Renaissance rocker Bryan Adams talks photographing Queen Elizabeth II, where he got his first real six-string, and what he was really doing in the summer of '69
Bryan Adams is a true Renaissance man. “That makes me sound old!” he laughs, speaking to Yahoo Entertainment from his dressing room while touring in Europe in support of his forthcoming 15th studio album, So Happy It Hurts. But the rocker isn’t just a platinum-selling recording artist — he’s also an award-winning photographer who has published six coffee table books, and whose stunning portraits have run in Vogue, Vanity Fair, Bazaar, GQ, and Esquire.
Adams is so established in this second career, in fact, that 20 years ago he was commissioned to photograph the U.K.’s Queen Elizabeth II for her Golden Jubilee — and while he only got five minutes of shoot time with Her Majesty, his most iconic image from that session — a surprisingly candid, relaxed shot — was actually featured on a postage stamp in his native Canada.
Adams chuckles as he recalls learning about the once-in-a-lifetime assignment from his new agent at the time. “They called me and said, ‘Would you like to represent Canada and photograph the Queen?’ Well, actually the original conversation was: ‘Are you free on Wednesday?’ And I said, ‘Yeah... why?’ He goes, ‘Would you like to photograph the Queen?’ I said, ‘Where would that be?’ And he says, ‘Oh, it would be her house.’” Of course, “her house” wasn’t just any typical house. “So, that picture you see is actually one of the foyers of entrance, the foyer to the garden of the back of Buckingham Palace,” Adams reveals.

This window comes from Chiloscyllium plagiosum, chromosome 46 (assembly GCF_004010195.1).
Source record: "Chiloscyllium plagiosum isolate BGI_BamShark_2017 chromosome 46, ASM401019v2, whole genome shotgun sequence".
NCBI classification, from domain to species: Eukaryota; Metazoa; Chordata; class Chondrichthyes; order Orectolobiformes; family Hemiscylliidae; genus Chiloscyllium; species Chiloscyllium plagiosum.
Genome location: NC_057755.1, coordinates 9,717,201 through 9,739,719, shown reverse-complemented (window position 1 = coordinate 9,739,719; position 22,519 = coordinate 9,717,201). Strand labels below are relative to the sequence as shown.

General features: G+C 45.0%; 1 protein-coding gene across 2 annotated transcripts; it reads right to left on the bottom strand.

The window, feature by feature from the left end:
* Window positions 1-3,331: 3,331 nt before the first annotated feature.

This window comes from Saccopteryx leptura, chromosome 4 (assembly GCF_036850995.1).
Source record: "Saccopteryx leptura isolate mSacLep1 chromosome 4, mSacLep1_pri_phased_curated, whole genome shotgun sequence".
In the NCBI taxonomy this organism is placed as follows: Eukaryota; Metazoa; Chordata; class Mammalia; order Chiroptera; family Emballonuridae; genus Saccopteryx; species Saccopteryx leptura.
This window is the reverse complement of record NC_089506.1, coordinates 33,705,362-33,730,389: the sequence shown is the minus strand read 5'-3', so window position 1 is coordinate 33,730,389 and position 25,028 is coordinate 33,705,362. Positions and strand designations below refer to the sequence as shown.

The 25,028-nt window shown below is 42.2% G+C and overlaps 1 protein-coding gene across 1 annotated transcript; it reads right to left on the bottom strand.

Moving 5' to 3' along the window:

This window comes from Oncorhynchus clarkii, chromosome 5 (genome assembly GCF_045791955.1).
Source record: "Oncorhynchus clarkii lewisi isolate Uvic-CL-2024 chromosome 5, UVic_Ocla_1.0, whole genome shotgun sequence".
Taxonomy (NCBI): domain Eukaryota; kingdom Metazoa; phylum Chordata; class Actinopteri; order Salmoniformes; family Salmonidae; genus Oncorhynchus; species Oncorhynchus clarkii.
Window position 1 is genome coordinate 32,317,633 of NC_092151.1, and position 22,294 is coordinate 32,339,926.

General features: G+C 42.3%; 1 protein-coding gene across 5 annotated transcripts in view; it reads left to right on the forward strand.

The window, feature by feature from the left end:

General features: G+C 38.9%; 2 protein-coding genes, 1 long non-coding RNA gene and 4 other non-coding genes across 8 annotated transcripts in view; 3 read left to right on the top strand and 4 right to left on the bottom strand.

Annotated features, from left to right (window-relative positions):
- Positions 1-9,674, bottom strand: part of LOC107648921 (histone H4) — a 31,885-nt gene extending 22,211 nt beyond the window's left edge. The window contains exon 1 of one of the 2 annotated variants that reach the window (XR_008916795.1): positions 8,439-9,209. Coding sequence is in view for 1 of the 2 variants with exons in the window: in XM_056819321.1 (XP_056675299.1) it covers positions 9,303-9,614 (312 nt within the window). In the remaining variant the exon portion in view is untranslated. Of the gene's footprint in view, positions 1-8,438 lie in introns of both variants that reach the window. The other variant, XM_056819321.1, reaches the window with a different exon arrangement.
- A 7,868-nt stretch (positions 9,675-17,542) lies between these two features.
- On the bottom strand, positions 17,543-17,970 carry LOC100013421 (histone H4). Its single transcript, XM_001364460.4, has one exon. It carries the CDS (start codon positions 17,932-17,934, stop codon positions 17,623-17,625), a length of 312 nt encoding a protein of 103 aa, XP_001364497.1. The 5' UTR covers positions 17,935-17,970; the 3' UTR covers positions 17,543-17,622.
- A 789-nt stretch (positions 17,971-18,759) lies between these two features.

That specific photo was actually a last-minute addition to Adams’s session with the Queen. “I asked her to sit there because she was about to leave, and all the photographers that work with her get five minutes … And as she was leaving, I said, ‘Ma'am, do you mind just sitting on the chair for a moment?’ And there's some Wellington boots in the corner of the picture. She looked over at them, and then looked back at me — and then that was the picture.”
The Queen just experienced a COVID scare, and last year, so did Adams. In fact, he tested positive twice, which prevented him from paying tribute to his friend Tina Turner at the Class of 2021 Rock & Roll Hall of Fame induction. (Keith Urban stepped in at the last minute to do Adams’s part in the ceremony's planned “It’s Only Love” duet with H.E.R.) “They made me test to see if I had COVID — and I had COVID,” Adams recalls. “To be fair, I certainly don't want to belittle it because I know a lot of people have suffered from [COVID-19], and I've even lost friends from it, but it didn't affect me in the way that it was sort of characterized out there. I've actually had worse flu bugs than COVID.”
Adams experienced other professional setbacks and disappointments during the coronavirus pandemic, including the cancelation of a high-profile show at London’s Royal Albert Hall. “I think at one point I actually considered that maybe we wouldn't ever play again, and that this was sort of it. I mean, there was no way of knowing really,” he confesses. But overall, he maintained an optimistic attitude, and the result is So Happy It Hurts, which — as is clear from its title — is brimming with joy.